Written by Lyle Ahrens, Posted: Thu, May 22 2014 at 4:38 PM, Updated: Fri, May 23 2014 at 12:01 AM
Klamath Falls, Ore. - A senate bill has been introduced, aimed at solving water conflicts in the Klamath Basin...but the legislation isn't without opposition.
Senators Ron Wyden and Jeff Merkley introduced the legislation Wednesday.
The legislation is based on 3 agreements that are intended to be taken as a whole: The first includes the KBRA, focusing on water use on the Klamath Project. The KHSA, which focuses on the removal of 4 dams from the Klamath River, and an off-project agreement, focusing on water use above Upper Klamath Lake.
Greg Addington of the Klamath Water Users Association believes the bill can restore some water supply certainty to farmers, even in dry years...
"We think it can give us stability, and put us on solid footing."
Klamath County Commissioner, and irrigator Tom Mallams disagrees...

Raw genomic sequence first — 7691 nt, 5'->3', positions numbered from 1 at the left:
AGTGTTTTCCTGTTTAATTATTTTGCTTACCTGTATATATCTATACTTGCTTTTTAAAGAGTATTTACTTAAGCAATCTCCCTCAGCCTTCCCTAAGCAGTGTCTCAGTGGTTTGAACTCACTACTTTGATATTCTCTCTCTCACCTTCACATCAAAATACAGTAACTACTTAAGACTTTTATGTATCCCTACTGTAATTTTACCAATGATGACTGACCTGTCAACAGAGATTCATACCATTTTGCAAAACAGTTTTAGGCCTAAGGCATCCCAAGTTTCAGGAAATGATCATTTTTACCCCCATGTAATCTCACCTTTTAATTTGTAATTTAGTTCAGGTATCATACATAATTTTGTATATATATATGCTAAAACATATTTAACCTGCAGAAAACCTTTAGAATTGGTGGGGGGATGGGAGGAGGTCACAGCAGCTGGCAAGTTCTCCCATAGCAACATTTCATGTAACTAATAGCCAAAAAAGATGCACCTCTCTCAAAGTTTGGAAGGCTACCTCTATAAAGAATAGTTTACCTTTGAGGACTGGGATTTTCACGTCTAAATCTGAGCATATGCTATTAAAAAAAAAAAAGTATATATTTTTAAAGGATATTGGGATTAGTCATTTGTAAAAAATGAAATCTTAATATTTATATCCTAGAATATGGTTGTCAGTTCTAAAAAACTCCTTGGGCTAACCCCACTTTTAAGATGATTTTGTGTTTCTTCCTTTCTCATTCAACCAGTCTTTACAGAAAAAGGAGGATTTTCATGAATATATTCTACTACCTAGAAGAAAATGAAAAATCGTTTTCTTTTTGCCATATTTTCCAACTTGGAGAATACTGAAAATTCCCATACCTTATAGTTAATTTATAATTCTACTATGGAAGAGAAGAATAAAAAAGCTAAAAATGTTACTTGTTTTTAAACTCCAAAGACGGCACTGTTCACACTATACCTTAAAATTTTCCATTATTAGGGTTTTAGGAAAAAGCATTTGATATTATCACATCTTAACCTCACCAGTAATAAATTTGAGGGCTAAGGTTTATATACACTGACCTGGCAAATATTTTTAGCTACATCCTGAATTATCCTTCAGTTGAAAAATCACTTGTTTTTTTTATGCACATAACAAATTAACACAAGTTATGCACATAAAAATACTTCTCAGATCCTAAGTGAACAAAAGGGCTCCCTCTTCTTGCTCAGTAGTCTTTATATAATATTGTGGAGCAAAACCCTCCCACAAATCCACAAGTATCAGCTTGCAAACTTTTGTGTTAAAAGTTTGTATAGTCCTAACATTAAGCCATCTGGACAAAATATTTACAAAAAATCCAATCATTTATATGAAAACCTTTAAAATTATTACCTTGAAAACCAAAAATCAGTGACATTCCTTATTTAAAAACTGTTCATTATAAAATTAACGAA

"The KBRA and dam removal needs to be separated out, and it's not - it's a part of it."
In 2010, Siskiyou County voted against dam removal by a 4 to 1 margin...and Klamath Tribal members are divided over the off-project agreement.
Despite the opposition, Addington believes the bill is still the best available alternative...
"I know that if you don't have a bill, you don't have a chance."
The bill would authorize about half a billion dollars to help meet the goals of the agreements.
The bill now heads to the Senate Energy and Natural Resources Committee, of which Senator Wyden is a member.
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KOTI-TV NBC2 reporter Lyle Ahrens moved from Nebraska to Klamath Falls in the late 1970's. He instantly fell in love with the mountains, the trees and the rivers, and never once regretted the move.
Lyle's job history is quite colorful. He’s managed a pizza parlor; he’s been a bartender, and a “kiwifruit grader” at an organic orchard in New Zealand. A Klamath Falls radio station hired Lyle in the mid 90's as a news writer and commercial producer. In 2004, Lyle joined the KOTI/KOBI news operation.
Lyle notes with pride that he has a big responsibility presenting the Klamath Basin to a wide and varied audience. "The on-going water crisis has underscored the fact that the people and the issues in the Klamath Basin are every bit as diverse as the terrain. Winning and keeping the trust of the viewers, as well as the newsmakers, is something I strive for with each story".
When he's not busy reporting the news, Lyle enjoys astronomy, playing guitar, fixing old radios and listening to anything by Sheryl Crow.